To a young child, everything seems much bigger than they are. Making them understand that they are still significant to God’s plan is important because it shows them that even one small person can make a difference. As parents, it’s also important for us to prepare them for life’s ups and downs. Showing them how faith, hope, and love play an integral part in their lives will give them the gifts of hope and optimism, which is so important today.
As fathers, we celebrate our children’s successes and share in the joy of their accomplishments. But what about their failures? How do we deal with them? Hopefully we empathize and teach them to grow from those failures, to not be discouraged, or lose faith.
Losing is as much a part of life as winning is. And losses can teach us far more because in losing we achieve growth, humility, and the desire to try harder. Our journey in life will no doubt encounter strife. In such times we will need our wits, our experience, and above all, hope. All things we will have learned from our fathers.
Setting an example
There is something inherently Biblical about being a father. As a father, I look to my own father for his example. My father was a man who worked three jobs to put my brother and me through college, and never complained. He wanted what every good father wants for his children – happiness and success.
There is something altruistic in a parent who wants to make a better life for his or her child. This altruism is evident in the sacrifices they make so their children may have better opportunities. Who does that sound like? Much the way we learn from our own fathers, we are all learning from Jesus’ example. Remember that Jesus’ teachings on life were rooted in parables, simple stories about small things that allude to a larger lesson.
God’s Word has always been a guidebook for life and parenting as well. Perhaps no story illustrates this better than the parable of The Prodigal Son. The lessons from the story speak to us on many levels. Obviously as fathers, we are first reminded of the themes of unconditional love and mercy. As fathers, we do not expect our children to be perfect, but we do expect them to trust in our love. We want them to know that no matter what they are still our children and we will always love them and forgive them.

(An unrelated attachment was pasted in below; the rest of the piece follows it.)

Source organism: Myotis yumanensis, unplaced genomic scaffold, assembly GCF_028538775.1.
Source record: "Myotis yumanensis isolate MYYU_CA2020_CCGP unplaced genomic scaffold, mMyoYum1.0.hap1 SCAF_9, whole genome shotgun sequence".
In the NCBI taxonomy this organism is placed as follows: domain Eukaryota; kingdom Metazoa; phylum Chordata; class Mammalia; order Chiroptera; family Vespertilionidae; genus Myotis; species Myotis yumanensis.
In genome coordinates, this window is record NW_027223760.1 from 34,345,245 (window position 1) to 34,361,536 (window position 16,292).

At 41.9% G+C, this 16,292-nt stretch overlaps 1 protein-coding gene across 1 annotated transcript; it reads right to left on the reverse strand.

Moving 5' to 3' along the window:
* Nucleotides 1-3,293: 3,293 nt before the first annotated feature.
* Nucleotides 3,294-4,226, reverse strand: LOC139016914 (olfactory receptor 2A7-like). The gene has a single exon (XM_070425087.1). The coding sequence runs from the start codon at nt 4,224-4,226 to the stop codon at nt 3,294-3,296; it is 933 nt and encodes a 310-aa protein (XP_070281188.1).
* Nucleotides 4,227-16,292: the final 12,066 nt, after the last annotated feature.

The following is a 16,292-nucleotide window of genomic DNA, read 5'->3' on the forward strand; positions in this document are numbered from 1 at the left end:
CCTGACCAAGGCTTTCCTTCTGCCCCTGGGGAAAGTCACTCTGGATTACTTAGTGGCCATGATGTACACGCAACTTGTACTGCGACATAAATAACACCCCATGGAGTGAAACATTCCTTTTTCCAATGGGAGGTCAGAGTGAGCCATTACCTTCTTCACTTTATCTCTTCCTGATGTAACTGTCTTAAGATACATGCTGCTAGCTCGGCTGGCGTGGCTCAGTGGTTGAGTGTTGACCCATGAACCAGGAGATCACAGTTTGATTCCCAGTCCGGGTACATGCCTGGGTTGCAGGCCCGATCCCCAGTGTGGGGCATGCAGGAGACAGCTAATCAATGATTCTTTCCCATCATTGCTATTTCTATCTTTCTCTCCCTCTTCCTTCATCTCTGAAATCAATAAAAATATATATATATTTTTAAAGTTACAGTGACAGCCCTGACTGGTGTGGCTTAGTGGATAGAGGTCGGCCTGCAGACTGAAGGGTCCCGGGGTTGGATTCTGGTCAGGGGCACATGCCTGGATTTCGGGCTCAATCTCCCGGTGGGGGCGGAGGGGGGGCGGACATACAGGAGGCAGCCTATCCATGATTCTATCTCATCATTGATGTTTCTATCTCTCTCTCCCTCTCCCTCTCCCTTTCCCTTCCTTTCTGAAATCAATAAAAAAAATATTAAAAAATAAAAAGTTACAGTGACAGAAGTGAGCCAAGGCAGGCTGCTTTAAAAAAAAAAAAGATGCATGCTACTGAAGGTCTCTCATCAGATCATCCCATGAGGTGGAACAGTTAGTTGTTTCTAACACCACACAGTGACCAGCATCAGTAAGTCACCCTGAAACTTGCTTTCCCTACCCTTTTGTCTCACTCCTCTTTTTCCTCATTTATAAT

Our Father Who Art in Heaven
As children, and even as adults, we need to know that God, like our own fathers, will always be there for us. We acknowledge that we are sinners, and that despite our unworthiness, He still loves us. Our faith, our hope, and our love remind us that God loves us despite our failings. No matter where we go, or what we do, we can always come back to Him, and He will be waiting for us.
Billy Graham once said, “A good father is one of the most unsung, unpraised, unnoticed and yet one of the most valuable assets in our society.” As I look back at my own father, no truer words were spoken. The demands made of him were nothing short of unbelievable, and nonetheless, he met them without hesitation.
As fathers we should always be examples to our children. We should stress to them that the tools needed for them to succeed in life are first and foremost spiritual, but that life’s little lessons matter too, since we do live in the world. In the end they come together with the spiritual to make the big picture.
The Father is always teaching. Are we listening?